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Panoramic images are so easy to create now that they hardly take any longer than a regular photograph. Of course, if you want to do them with the maximum possible technical accuracy you’ll use a panoramic tripod head, adjust your nodal point precisely, rotate the camera to a vertical position for maximum coverage and resolution and then overlap your shots at specific degree intervals.
Or you can create them the quick and dirty way by shooting handheld, visually estimating the overlap between frames and worrying about the stitching process later.
Some cameras will even stitch panoramas live, in-camera, though these will be JPEG images that don’t really give you any opportunity for fixing things up more carefully later.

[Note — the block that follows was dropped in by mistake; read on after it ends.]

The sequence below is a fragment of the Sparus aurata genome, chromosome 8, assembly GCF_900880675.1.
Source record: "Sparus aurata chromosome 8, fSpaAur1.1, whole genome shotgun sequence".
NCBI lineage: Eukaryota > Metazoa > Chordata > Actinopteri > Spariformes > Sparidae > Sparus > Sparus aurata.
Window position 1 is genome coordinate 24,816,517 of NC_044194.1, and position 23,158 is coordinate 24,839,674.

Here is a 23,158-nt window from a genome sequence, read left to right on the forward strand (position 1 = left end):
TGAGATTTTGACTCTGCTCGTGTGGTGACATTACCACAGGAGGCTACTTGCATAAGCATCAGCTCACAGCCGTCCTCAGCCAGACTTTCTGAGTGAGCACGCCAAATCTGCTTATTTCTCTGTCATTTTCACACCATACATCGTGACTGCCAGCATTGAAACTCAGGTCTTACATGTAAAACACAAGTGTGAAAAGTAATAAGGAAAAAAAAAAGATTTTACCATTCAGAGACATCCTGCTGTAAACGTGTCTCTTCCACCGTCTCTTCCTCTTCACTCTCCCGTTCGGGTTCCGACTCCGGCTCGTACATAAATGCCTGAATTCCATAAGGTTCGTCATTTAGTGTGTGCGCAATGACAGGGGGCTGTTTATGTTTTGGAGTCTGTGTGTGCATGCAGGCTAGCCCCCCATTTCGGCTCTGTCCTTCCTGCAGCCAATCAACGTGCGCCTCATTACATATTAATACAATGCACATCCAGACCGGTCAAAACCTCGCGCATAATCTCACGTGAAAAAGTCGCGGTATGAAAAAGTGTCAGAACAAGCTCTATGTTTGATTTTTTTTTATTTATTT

Many programs will now stitch panoramas really well – Lightroom makes it easy and produces terrific results, so it’s my current favourite.
Just be wary of super-wide letterbox-style panoramas. Yes, you can capture a huge, sweeping vista, but they are hard to display and view effectively and it’s difficult to give them any compositional focus.
Instead, why not try two- or three-shot panoramas? You get a wide angle of view (it’s a simple way to get a wider view than the widest lens you brought with you) and a more manageable and attractive aspect ratio.
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Life after Photoshop is dedicated to the wider world of image-editing beyond Photoshop and its technical, image-by-image approach. Here you’ll find tips, tutorials, reviews and ideas for everything from mobile photography to asset management, from one-click effects to professional workflows. Rod Lawton